Unfortunately, though, sometimes such products suddenly become blacklisted because in our country, cosmetic ingredients are sold without prior vetting by any government body, and often it is only with time that research studies find a particular chemical hazardous; at other times, let's be aware, it is a competitor that is the source of such blacklisting. A competitor may even go as far as commissioning studies to prove its point, all in an effort to replace a commonplace ingredient, even an herb, with their own alternative. When such a blacklisting happens, we do what is necessary and work on replacing the offending ingredient with a safer one.
It may seem a little intense, but we laboriously transfer most ingredients upon arrival to give them light-proof, natural storage vessels. We use Kraft paper bags for herbs and glass containers for oils, butters, and powders. Our ingredients are labeled with the dates of arrival, so we always know their freshness level. Many of them are stored in our refrigerators for maximum shelf life. Our flower and gem essences are stored in a quiet, dark cabinet surrounded by clear quartz pieces. Oil infusions of herbs and herbal tinctures are also stored in a dark cabinet or refrigerated.
What I have learned over the years is that our ingredients, which are often rare or very expensive, get the proper care and respect if we hire employees with values and a world view similar to ours. We have found that employees with backgrounds in herbalism, naturopathy, holistic nutrition, homeopathy, gardening, mindfulness, flower essence healing, and gem healing love to take care of the ingredients, products, and your orders with the utmost care and respect.
Developing the Product Formulas
Our development process is slow. We start out with an idea, such as a goal for what the new product should deliver, and then we test a range of ingredients that show promise in this direction (in terms of healing properties, but also scent and texture) one at a time. We often even test a few suppliers for a particular new-to-us ingredient. Then we move on to testing sample formulas in a few ambient temperatures and on a few skin types the product is intended to serve. If it is a product that requires emulsification or preservation, we test a few options for each and then use challenge tests to make sure the formula holds the emulsion and is well preserved yet nonirritant to volunteer testers. Each test formula is recorded carefully and ingredients are measured out or weighed. Weighing carefully is particularly important with the so-called active ingredients and preservatives, as mistakes could render the test run irritating, potentially causing an allergic or burn-like reaction. Measuring out or weighing essential oils and CO2 extracts is also critical to use each in safe amounts: We follow the guidelines of established authorities, namely Kurt Schnaubelt, Ph.D., and Robert Tisserand.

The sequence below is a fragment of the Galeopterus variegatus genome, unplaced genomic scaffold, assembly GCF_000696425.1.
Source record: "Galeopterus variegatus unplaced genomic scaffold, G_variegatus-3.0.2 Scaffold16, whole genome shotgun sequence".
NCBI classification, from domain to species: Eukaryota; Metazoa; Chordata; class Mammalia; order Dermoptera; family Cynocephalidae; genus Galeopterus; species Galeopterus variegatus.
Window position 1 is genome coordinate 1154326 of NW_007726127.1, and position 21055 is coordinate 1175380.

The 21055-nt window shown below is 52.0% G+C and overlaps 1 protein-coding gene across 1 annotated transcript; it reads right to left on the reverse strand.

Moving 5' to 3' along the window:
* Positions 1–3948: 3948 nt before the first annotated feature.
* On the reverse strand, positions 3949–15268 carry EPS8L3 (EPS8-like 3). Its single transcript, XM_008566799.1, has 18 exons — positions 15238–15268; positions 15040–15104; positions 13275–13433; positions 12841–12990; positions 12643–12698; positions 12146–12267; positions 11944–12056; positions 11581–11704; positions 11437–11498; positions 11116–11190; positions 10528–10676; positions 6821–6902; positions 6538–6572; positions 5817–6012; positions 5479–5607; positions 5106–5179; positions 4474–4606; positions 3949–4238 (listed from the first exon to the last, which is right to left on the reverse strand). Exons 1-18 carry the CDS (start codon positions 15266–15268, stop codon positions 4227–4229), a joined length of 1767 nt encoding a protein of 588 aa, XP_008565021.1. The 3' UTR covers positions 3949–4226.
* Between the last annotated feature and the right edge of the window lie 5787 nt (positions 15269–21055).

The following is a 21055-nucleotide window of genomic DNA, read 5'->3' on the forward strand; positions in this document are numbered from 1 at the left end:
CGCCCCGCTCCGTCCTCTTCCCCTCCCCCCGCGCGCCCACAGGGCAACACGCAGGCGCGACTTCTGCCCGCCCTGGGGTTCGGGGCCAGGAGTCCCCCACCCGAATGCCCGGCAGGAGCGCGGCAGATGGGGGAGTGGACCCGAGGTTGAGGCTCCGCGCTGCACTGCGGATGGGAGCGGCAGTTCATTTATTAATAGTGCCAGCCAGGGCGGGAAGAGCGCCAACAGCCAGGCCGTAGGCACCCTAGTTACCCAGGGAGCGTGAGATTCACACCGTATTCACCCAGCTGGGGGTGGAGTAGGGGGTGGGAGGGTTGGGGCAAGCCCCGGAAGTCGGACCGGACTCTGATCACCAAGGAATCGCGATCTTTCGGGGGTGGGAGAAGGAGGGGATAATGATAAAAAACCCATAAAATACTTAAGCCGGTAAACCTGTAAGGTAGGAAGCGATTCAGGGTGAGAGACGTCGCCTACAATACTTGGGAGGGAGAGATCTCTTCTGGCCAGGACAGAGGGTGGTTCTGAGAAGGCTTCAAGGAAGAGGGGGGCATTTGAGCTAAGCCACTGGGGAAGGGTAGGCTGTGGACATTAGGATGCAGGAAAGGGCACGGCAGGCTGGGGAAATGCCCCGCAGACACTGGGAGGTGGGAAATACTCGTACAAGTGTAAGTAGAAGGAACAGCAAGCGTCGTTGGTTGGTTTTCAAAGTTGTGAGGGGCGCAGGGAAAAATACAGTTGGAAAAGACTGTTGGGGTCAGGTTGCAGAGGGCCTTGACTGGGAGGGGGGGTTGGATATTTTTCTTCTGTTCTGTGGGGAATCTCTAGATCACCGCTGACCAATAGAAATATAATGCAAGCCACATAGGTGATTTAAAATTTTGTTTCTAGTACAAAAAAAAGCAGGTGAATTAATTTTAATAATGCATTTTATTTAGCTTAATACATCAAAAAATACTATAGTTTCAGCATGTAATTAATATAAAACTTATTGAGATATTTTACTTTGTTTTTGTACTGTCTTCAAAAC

It may appear simple, but what goes into each formulation is years of studies, hands-on experience, and consulting various reference books and sometimes our teachers and gurus during the process. Experience and knowledge about a wide range of botanicals allows us to select a new set for each new product where the various components will complement one another and enhance one another's contributions in terms of healing properties (one oil may be selected for the betacarotene components, and another one to add emolliency and B vitamins), but also in terms of texture, feel, absorbency, and scent. During such tests, we often have to pause to source a new ingredient that we’ve found is a missing link in a formula.
What Else Differentiates Earthwise Beauty from Other Green Beauty Lines?
Based on sampling what others are doing admirably, I have developed a clearer idea of what we are offering versus other beauty brands. In general, I think that our formulas tend to be richer and earthier than many others. We think that there are enough products out there that serve customers who seek out the lightest feel, many of whom have skin types ranging from acne-prone to oily. This does not mean that we do not have anything to offer to this group (examples here are our bestselling Nap in the Meadow Face Serum, Carrot-a-Day Serums, Ambrosia del Cerrado Liquid Moisturizer and Toner, and Green Leaves & Co. Facial Oil), but the strongest core of our customers are women over 30 or 35, ones with very dehydrated, dry, damaged, mature, or eczema-prone skin. We get phone calls and e-mails from women in their fifties stating that they cannot find anything out there that is rich enough, hydrating enough, healing enough, wrinkle-reducing enough, and they want more in this vein from us. Signs of aging, insufficient firmness, skin dehydration, and wrinkles are my strong focus and interest when developing every formula (one example: even with formulas for acne-prone skin, I will work on including ingredients that repair and add glow and moisture).